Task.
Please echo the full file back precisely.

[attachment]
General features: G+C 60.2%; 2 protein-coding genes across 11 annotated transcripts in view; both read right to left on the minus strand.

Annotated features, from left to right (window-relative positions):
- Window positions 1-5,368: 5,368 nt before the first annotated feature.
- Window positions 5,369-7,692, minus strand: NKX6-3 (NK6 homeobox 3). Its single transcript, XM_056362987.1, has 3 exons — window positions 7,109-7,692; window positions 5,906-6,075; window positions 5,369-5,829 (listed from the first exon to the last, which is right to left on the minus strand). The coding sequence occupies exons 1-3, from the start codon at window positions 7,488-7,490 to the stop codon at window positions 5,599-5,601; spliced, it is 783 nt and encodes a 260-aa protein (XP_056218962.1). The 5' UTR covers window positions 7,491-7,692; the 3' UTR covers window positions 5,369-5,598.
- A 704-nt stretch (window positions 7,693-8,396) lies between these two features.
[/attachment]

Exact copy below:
General features: G+C 60.2%; 2 protein-coding genes across 11 annotated transcripts in view; both read right to left on the minus strand.

Annotated features, from left to right (window-relative positions):
- Window positions 1-5,368: 5,368 nt before the first annotated feature.
- Window positions 5,369-7,692, minus strand: NKX6-3 (NK6 homeobox 3). Its single transcript, XM_056362987.1, has 3 exons — window positions 7,109-7,692; window positions 5,906-6,075; window positions 5,369-5,829 (listed from the first exon to the last, which is right to left on the minus strand). The coding sequence occupies exons 1-3, from the start codon at window positions 7,488-7,490 to the stop codon at window positions 5,599-5,601; spliced, it is 783 nt and encodes a 260-aa protein (XP_056218962.1). The 5' UTR covers window positions 7,491-7,692; the 3' UTR covers window positions 5,369-5,598.
- A 704-nt stretch (window positions 7,693-8,396) lies between these two features.